In my research I came across a team from the University of the Sunshine Coast who were growing Asparagopsis in tanks and hoping to head offshore. Have you been part of their trials or independent? Is this seaweed native to Australia or are there other people growing it overseas too? Seaweed is an $11 billion global industry – it is approximately $2 million industry in Australia. This is largely because of the nine – 12 major species commercially cultivated around the world are North Hemisphere epidemic and cannot be grown in Australian waters. Asparagopsis is wildly abundant and can be grown in Tasmania. While research is taking place around the world, we don’t expect marine farming of Asparagopsis anywhere else in the world.

Does the seaweed have the same effect on other animals and humans? I’d like some for my boys if it does… No, seaweed only works on ruminants, unless your boys have four stomachs…

Why Triabunna and why Tasmania? Seaweed is wildly abundant and less seasonal. Tasmania has a rich diversity in seaweed species – and a natural population of Asparagopsis, but does not have the seasonality of other parts of Australia. Tasmania’s pristine waters provide the perfect environment to be cultivated all year round. We started in a lab because we needed to understand how to grow it. We’re fortunate to have leased space from Spring Bay Seafoods in Triabunna, who grow mussels. We leased hatchery and lab space and slowly as we’ve learned and developed methods for cultivation expanded our footprint there and have taken over the entire site. And transferring the employment of a lot of the staff here to Sea Forest. Everybody is really receptive.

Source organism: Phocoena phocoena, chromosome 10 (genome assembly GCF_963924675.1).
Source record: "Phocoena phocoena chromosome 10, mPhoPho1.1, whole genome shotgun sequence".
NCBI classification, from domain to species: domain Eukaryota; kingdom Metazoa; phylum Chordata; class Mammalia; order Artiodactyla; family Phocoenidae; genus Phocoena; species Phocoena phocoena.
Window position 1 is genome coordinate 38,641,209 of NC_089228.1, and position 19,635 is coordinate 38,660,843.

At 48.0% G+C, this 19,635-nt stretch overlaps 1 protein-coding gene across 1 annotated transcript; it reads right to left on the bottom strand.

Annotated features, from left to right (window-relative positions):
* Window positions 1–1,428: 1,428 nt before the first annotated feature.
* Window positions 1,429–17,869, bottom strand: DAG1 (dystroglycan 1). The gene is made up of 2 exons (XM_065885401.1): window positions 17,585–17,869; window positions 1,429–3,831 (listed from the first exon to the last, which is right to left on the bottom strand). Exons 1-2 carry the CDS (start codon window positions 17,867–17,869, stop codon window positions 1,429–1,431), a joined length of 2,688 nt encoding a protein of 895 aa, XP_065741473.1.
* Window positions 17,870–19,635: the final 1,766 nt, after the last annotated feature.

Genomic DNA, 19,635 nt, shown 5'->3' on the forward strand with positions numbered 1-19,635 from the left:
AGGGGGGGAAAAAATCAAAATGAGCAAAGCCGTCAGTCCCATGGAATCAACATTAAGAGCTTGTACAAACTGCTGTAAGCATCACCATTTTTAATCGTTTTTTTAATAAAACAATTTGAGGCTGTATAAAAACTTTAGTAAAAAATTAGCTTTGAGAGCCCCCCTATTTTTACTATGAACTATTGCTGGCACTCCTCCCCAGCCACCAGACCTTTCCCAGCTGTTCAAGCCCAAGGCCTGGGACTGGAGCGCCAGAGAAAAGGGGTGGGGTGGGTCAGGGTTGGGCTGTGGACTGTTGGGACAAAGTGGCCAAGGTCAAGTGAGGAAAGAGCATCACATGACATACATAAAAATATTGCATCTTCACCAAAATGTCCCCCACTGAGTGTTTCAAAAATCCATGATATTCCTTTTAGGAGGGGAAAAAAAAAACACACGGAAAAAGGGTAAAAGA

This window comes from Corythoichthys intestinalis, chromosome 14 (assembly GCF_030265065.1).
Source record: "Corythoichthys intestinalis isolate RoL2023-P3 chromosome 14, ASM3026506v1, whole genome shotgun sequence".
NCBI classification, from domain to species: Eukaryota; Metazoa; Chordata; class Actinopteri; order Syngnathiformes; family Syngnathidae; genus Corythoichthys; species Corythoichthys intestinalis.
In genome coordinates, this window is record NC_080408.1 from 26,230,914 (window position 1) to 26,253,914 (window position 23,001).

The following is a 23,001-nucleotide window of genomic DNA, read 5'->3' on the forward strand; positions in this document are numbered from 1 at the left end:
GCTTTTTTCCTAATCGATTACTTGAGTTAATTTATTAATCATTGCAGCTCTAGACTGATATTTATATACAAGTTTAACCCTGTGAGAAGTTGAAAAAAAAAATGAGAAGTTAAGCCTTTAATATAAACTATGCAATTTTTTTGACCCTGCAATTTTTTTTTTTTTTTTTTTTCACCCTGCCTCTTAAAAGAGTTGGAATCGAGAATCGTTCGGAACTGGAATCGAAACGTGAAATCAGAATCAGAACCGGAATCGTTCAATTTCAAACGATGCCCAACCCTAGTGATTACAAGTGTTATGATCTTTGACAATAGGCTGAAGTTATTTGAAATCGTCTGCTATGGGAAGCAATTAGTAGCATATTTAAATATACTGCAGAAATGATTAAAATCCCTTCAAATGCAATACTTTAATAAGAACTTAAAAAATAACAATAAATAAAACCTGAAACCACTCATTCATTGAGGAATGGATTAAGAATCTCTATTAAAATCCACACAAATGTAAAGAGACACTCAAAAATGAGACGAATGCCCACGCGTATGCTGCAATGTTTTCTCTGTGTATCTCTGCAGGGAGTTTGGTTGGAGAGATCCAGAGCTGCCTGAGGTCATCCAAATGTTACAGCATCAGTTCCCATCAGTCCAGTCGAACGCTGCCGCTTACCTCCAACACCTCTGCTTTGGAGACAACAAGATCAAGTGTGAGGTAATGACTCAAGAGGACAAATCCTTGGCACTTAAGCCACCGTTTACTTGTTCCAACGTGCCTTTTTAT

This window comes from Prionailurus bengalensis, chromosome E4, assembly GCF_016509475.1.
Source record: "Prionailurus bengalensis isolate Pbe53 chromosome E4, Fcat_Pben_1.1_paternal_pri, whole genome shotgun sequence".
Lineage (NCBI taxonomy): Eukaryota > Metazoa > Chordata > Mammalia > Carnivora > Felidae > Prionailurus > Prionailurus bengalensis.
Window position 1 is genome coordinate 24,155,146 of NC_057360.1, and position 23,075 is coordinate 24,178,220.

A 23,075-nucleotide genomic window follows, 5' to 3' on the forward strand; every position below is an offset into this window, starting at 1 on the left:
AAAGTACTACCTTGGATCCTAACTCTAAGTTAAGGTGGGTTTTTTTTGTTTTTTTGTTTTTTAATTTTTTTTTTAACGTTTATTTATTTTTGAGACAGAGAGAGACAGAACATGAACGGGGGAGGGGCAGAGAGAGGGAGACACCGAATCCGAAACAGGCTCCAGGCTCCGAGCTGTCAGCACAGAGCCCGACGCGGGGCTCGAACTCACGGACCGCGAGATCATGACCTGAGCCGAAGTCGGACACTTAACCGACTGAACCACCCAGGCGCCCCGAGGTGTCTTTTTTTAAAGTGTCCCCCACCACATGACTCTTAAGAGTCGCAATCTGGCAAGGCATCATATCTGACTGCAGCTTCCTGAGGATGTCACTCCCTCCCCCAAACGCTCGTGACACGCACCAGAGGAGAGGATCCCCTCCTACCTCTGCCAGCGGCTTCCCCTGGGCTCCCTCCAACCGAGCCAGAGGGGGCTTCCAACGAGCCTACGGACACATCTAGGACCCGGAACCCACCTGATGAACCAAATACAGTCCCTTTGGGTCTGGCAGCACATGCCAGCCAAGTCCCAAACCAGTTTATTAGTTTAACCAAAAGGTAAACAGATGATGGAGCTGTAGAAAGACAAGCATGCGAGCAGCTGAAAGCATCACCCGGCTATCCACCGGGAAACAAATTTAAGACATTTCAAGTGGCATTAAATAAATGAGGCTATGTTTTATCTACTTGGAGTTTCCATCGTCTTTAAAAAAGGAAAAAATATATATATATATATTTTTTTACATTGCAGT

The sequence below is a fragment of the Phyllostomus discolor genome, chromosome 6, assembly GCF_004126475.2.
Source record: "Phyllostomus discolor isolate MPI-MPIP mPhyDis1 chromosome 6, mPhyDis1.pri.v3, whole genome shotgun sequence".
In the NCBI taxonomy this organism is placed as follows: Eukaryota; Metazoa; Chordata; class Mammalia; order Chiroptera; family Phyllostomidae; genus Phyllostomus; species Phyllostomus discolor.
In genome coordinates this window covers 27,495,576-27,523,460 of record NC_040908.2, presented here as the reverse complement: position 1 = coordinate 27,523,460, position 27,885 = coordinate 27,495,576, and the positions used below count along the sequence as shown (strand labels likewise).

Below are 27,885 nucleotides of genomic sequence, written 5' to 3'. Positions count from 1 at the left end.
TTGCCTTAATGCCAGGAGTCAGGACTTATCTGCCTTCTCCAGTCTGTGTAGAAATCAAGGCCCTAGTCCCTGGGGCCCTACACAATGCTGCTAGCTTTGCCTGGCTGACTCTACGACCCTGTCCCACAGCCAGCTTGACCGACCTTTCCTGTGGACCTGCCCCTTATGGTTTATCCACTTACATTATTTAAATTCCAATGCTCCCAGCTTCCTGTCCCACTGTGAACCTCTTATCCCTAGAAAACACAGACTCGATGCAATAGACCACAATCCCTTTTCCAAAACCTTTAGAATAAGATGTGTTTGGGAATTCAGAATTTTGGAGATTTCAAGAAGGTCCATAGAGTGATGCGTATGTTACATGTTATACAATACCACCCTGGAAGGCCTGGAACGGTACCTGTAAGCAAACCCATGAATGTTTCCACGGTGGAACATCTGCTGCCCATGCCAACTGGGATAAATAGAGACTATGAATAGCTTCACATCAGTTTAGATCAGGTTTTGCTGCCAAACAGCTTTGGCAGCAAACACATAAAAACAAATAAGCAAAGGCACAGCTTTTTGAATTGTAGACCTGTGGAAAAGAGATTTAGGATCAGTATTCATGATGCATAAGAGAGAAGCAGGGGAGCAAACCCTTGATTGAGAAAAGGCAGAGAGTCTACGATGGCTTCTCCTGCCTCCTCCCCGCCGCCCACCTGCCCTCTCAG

Everything starts with people’s attitude and optimism is a big part of that. The Spring Bay Mill is our neighbour – that was a relic of an industry (wood chipping) that was pillaging Tasmania and then on the other side our neighbour is the old fish meal processing plant. They previously collected massive quantities of Red Mackerel to turn into meal. That’s shut down too. These two industries creating harm – and now we’re in the middle creating a new, more positive industry. We have enough marine lease here in Tasmania to feed half the population of Australia’s feedlot dairy and cattle.